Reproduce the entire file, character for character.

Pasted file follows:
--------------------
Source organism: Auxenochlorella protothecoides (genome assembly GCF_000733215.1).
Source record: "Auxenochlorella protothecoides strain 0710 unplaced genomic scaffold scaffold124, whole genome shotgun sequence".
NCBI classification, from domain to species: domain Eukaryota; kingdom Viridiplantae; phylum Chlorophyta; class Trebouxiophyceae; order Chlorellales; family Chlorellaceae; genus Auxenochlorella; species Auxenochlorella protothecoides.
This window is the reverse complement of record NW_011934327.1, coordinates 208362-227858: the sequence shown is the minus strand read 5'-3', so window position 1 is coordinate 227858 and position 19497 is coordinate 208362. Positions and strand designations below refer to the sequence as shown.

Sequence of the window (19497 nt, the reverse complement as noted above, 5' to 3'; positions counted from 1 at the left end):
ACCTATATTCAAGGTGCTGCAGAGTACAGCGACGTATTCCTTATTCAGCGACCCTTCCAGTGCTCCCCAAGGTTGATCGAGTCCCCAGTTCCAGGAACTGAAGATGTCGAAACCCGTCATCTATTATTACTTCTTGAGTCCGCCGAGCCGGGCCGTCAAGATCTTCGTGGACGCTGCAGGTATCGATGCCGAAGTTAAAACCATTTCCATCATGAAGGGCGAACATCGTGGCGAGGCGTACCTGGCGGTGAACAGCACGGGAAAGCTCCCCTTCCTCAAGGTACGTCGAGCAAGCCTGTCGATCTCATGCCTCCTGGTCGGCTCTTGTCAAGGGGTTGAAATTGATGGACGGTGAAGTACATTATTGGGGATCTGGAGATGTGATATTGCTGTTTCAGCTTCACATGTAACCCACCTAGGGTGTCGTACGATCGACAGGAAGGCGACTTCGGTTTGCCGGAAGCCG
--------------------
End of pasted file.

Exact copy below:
Source organism: Auxenochlorella protothecoides (genome assembly GCF_000733215.1).
Source record: "Auxenochlorella protothecoides strain 0710 unplaced genomic scaffold scaffold124, whole genome shotgun sequence".
NCBI classification, from domain to species: domain Eukaryota; kingdom Viridiplantae; phylum Chlorophyta; class Trebouxiophyceae; order Chlorellales; family Chlorellaceae; genus Auxenochlorella; species Auxenochlorella protothecoides.
This window is the reverse complement of record NW_011934327.1, coordinates 208362-227858: the sequence shown is the minus strand read 5'-3', so window position 1 is coordinate 227858 and position 19497 is coordinate 208362. Positions and strand designations below refer to the sequence as shown.

Sequence of the window (19497 nt, the reverse complement as noted above, 5' to 3'; positions counted from 1 at the left end):
ACCTATATTCAAGGTGCTGCAGAGTACAGCGACGTATTCCTTATTCAGCGACCCTTCCAGTGCTCCCCAAGGTTGATCGAGTCCCCAGTTCCAGGAACTGAAGATGTCGAAACCCGTCATCTATTATTACTTCTTGAGTCCGCCGAGCCGGGCCGTCAAGATCTTCGTGGACGCTGCAGGTATCGATGCCGAAGTTAAAACCATTTCCATCATGAAGGGCGAACATCGTGGCGAGGCGTACCTGGCGGTGAACAGCACGGGAAAGCTCCCCTTCCTCAAGGTACGTCGAGCAAGCCTGTCGATCTCATGCCTCCTGGTCGGCTCTTGTCAAGGGGTTGAAATTGATGGACGGTGAAGTACATTATTGGGGATCTGGAGATGTGATATTGCTGTTTCAGCTTCACATGTAACCCACCTAGGGTGTCGTACGATCGACAGGAAGGCGACTTCGGTTTGCCGGAAGCCG